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Science and Inquiry in Hajime Kawakami

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Abstract

Yoshihiko Uchida was a renowned scholar of Adam Smith and Karl Marx, but he was also a social scientist who struggled throughout his life with Hajime Kawakami (1879–1946), a unique thinker born in modern Japan. Kawakami is usually understood as a man who turned from humanitarian socialism to militant Marxism (Sect. 4.1). However, Uchida denies this conventional view and argues that Kawakami, while starting from a mixed ideology of nationalism and bourgeois rationalism (Sect. 4.2), understood that the absolutist view of the state unique to Japan had to change with the development of the division of labor and productive forces (Sect. 4.3). At the same time, Uchida found in Kawakami an idea that emphasized “the material metabolism between humans and nature” and “the conscious individual,” and also confirmed the importance of the issues of “selfishness and altruism” as well as of “economy and ethics.” Despite these matters of concern, Kawakami eventually approached Marxism, but his Marxism became a very specific one and was severely criticized by the dominant official Marxist view of the time (Sect. 4.4).

As Kawakami tried to relearn the “true” Marxism, he underwent a drastic transformation. At the dawn of this transformation, Kawakami came to the conclusion that he would no longer be a creator of “academic inquiry” by thinking for himself but would be a commentator and propagator of Capital as a “science” and “truth” established by Marx and existing objectively at the time. The creative spirit in Kawakami disappeared and he was transformed into a preacher of the official conclusions of “science.” Uchida describes this as “tragic,” and it was indeed a tragedy for the Japanese social science community (Sect. 4.5). Kawakami himself was eventually forced to spend time in prison amidst the rise of militarism in Japan, and in his later years, after his release from prison, he withdrew from social life and spent his time appreciating and creating poetry. In the process, Kawakami’s creative spirit blossomed again in the form of literature (Sect. 4.6). Despite all the twists and turns, Kawakami lived fundamentally not as a scientist armed with precise and advanced scientific tools who sought results in the domain of his specialty, but as an ordinary person who grappled and tried to solve problems by starting from the questions that ordinary people feel. Uchida concludes that he wants to learn from Kawakami. From Kawakami’s anguished sway, we must learn a delicate relationship between “science” and “inquiry.”

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Notes

  1. 1.

    Hanasaki (1981) and Yoshizawa (2001) are among the few exceptions to this rule, and they raise some excellent points.

  2. 2.

    As a general rule, all quotations from Yoshihiko Uchida are indicated with the volume and page number from the Collected Works of Yoshihiko Uchida [CW], 10 vols. (Uchida 19881989) alongside the monograph version and its page number.

  3. 3.

    In most cases, quotations from Hajime Kawakami are taken from the Editorial Society of Completed Works of Hajime Kawakami, ed. (1982–1986) Completed Works of Hajime Kawakami (CWHK hereafter), with the volume and page numbers indicated. Unless otherwise noted, all emphases are the author’s.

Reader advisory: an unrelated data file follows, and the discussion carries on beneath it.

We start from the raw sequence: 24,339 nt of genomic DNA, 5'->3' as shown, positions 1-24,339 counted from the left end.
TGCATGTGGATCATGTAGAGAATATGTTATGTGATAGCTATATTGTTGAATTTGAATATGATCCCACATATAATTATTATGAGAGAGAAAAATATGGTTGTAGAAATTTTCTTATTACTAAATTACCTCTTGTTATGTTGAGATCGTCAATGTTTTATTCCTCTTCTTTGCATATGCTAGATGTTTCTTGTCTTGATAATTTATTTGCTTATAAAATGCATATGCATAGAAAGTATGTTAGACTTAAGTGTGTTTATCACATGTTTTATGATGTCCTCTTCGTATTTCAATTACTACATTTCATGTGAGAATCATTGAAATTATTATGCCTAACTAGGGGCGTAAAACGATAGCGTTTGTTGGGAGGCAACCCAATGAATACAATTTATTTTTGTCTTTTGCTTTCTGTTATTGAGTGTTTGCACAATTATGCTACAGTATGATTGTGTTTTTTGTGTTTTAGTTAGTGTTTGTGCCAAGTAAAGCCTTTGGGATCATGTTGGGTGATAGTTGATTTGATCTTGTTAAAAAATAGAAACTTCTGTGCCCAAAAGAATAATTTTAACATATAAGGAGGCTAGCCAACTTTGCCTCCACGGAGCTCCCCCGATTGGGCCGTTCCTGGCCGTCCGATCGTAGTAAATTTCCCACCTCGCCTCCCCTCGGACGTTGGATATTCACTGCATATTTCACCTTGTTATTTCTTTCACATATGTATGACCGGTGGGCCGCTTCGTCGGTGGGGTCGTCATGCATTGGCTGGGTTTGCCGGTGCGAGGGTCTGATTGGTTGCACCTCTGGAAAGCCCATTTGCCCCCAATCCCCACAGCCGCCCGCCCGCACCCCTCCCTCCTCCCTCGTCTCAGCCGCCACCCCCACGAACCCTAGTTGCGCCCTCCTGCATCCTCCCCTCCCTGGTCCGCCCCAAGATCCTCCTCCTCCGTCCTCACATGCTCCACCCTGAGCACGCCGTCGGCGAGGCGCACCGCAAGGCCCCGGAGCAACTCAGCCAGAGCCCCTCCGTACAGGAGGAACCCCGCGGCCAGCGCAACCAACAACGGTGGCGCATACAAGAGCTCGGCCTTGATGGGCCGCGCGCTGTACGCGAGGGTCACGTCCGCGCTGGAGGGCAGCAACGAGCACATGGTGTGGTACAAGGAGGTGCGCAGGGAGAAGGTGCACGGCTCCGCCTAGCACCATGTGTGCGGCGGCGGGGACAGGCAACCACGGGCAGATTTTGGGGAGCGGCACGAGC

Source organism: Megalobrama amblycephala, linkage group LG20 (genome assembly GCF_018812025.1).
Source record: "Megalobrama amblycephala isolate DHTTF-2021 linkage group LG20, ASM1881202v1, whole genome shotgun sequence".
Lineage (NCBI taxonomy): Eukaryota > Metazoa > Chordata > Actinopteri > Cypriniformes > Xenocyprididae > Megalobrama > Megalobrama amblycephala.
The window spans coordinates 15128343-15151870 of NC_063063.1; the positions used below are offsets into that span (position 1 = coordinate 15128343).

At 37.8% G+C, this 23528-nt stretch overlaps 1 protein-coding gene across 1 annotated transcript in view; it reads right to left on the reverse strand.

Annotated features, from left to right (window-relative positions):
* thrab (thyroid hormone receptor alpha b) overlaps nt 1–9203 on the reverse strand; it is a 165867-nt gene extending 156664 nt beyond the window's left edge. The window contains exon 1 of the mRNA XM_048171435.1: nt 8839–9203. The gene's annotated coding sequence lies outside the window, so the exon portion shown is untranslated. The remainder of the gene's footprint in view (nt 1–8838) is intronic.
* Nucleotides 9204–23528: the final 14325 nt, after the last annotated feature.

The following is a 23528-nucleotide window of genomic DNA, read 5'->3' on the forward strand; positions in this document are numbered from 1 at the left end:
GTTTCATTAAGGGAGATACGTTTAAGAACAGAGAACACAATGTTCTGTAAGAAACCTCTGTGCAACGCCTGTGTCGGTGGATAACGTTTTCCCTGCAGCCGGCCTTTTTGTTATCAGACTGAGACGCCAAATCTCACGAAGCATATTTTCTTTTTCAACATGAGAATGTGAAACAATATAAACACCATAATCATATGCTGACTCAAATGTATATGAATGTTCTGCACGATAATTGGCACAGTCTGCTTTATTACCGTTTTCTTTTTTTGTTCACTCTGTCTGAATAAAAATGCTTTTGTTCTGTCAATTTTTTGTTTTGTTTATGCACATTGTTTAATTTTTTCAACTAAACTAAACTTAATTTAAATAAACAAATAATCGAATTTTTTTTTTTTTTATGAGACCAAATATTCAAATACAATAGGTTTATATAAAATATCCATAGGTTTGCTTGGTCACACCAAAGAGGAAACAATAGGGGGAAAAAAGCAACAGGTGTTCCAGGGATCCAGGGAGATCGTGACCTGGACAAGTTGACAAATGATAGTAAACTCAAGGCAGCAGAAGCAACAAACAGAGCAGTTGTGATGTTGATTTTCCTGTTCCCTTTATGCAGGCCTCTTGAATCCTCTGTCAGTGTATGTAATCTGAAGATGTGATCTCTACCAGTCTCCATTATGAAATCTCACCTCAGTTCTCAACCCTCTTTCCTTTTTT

4. 4.

    Uchida (1967: 183; CW 5: 151) cites Kawakami (1907b) as one of the most representative examples of “the old moral philosopher.” The passage concludes: “Ah, the very condition of the country is about to change. Bushido, the ideology of loyalty and patriotism, nationalism, and familism, which have been the most distinctive features of our history since ancient times, are now undergoing a drastic change, mainly due to the changing economic situation. Our people, who have been extremely forgetful of history, are now caught up in this situation of drastic change. If we make even one wrong move, we will be in danger of falling into a tiger pit. Oh, will the Japanese finally have to become Americans?” (Kawakami 1907b; CWHK 4: 322)

  5. 5.

    Uchida points out the Smithian perspective in Taguchi's famous book, A Short History of Civilization in Japan (Taguchi 18771882), as follows: “The basic thesis of A Short History of Civilization in Japan is that the main path of social development is the gradual development of society from an unnatural society, where self-interest must be checked by morality, toward a normal society, where the development of self-interest is good for society as a whole. With this in mind, Taguchi viewed modern Japan as being in a transitional period from an unnatural society to a natural and normal society” (Uchida and Sugihara 1979: 12; CW 5: 359–360).

  6. 6.

    At Kyoto Imperial University, Kawakami was associate professor in 1909, researcher overseas in 1913–1915, and professor in 1915. He resigned in 1928 under pressure from the government and university authorities.

  7. 7.

    The problematic of “ethics and economy” probably has something to do with the fact that, in the Taishō era, Kawakami approached socialist thought but did not immediately accept it. In the 1970s, Yoshihiko Uchida argued that we should learn the positive meaning of Kawakami’s incomplete approach to so-called “Marxism,” taking into consideration his interest in “freedom in socialism” and “humans as an autonomous being.” “Tracing Kawakami’s metamorphoses thereafter, we can learn the positive meaning of his incomplete acceptance of socialism or historical materialism, in spite of his approach to it. I feel that his struggles are now pressing upon us as our own problems to be addressed together, today when the problem of freedom in socialism has become a question” (Uchida 1977c; CW 5: 349, emphasis Uchida’s). “One of the reasons why Kawakami did not become an orthodox Marxist must be his deep-rooted Confucian education and his patriotic temperament. However, to put it more directly and taking the conclusion in advance … the intensity of his awareness of the ideal image of human beings as ‘autonomous beings,’ together with the perspective of the management of the country [the economy as a process of material metabolism], made him resist a full acceptance of Marxism. And this gave his understanding of Marx a distinctive character, so I think” (Uchida 1977b: 547. Cf. Uchida 1981: 316–317; CW 8: 260).

  8. 8.